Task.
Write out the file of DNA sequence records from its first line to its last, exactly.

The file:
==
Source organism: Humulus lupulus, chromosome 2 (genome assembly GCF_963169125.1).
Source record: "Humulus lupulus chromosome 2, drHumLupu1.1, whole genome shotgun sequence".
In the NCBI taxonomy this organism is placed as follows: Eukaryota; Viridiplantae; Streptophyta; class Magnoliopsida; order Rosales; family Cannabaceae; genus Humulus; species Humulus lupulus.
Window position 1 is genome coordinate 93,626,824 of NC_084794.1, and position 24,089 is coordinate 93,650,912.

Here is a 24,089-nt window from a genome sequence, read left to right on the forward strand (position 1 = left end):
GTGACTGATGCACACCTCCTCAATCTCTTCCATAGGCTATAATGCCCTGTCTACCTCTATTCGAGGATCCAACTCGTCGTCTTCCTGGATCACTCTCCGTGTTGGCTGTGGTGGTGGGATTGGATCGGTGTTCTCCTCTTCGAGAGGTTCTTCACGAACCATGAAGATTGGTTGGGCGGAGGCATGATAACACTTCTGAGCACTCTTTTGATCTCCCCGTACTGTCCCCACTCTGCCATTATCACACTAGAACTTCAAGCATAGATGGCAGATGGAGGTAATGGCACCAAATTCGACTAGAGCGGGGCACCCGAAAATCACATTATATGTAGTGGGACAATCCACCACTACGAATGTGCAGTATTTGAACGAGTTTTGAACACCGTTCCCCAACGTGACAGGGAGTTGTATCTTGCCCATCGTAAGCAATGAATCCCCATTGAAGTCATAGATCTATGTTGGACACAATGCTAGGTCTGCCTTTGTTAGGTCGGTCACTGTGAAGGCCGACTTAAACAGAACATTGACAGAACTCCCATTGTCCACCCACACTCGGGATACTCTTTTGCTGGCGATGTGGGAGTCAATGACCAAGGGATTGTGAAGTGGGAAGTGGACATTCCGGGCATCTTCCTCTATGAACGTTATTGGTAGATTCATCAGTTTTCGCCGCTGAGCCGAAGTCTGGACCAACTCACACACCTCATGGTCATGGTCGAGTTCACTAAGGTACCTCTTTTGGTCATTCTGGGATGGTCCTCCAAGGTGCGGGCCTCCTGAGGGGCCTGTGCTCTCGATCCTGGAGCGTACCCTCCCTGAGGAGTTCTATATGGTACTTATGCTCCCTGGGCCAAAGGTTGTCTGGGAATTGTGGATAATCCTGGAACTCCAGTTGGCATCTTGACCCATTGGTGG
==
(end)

Source organism: Humulus lupulus, chromosome 2 (genome assembly GCF_963169125.1).
Source record: "Humulus lupulus chromosome 2, drHumLupu1.1, whole genome shotgun sequence".
In the NCBI taxonomy this organism is placed as follows: Eukaryota; Viridiplantae; Streptophyta; class Magnoliopsida; order Rosales; family Cannabaceae; genus Humulus; species Humulus lupulus.
Window position 1 is genome coordinate 93,626,824 of NC_084794.1, and position 24,089 is coordinate 93,650,912.

Here is a 24,089-nt window from a genome sequence, read left to right on the forward strand (position 1 = left end):
GTGACTGATGCACACCTCCTCAATCTCTTCCATAGGCTATAATGCCCTGTCTACCTCTATTCGAGGATCCAACTCGTCGTCTTCCTGGATCACTCTCCGTGTTGGCTGTGGTGGTGGGATTGGATCGGTGTTCTCCTCTTCGAGAGGTTCTTCACGAACCATGAAGATTGGTTGGGCGGAGGCATGATAACACTTCTGAGCACTCTTTTGATCTCCCCGTACTGTCCCCACTCTGCCATTATCACACTAGAACTTCAAGCATAGATGGCAGATGGAGGTAATGGCACCAAATTCGACTAGAGCGGGGCACCCGAAAATCACATTATATGTAGTGGGACAATCCACCACTACGAATGTGCAGTATTTGAACGAGTTTTGAACACCGTTCCCCAACGTGACAGGGAGTTGTATCTTGCCCATCGTAAGCAATGAATCCCCATTGAAGTCATAGATCTATGTTGGACACAATGCTAGGTCTGCCTTTGTTAGGTCGGTCACTGTGAAGGCCGACTTAAACAGAACATTGACAGAACTCCCATTGTCCACCCACACTCGGGATACTCTTTTGCTGGCGATGTGGGAGTCAATGACCAAGGGATTGTGAAGTGGGAAGTGGACATTCCGGGCATCTTCCTCTATGAACGTTATTGGTAGATTCATCAGTTTTCGCCGCTGAGCCGAAGTCTGGACCAACTCACACACCTCATGGTCATGGTCGAGTTCACTAAGGTACCTCTTTTGGTCATTCTGGGATGGTCCTCCAAGGTGCGGGCCTCCTGAGGGGCCTGTGCTCTCGATCCTGGAGCGTACCCTCCCTGAGGAGTTCTATATGGTACTTATGCTCCCTGGGCCAAAGGTTGTCTGGGAATTGTGGATAATCCTGGAACTCCAGTTGGCATCTTGACCCATTGGTGG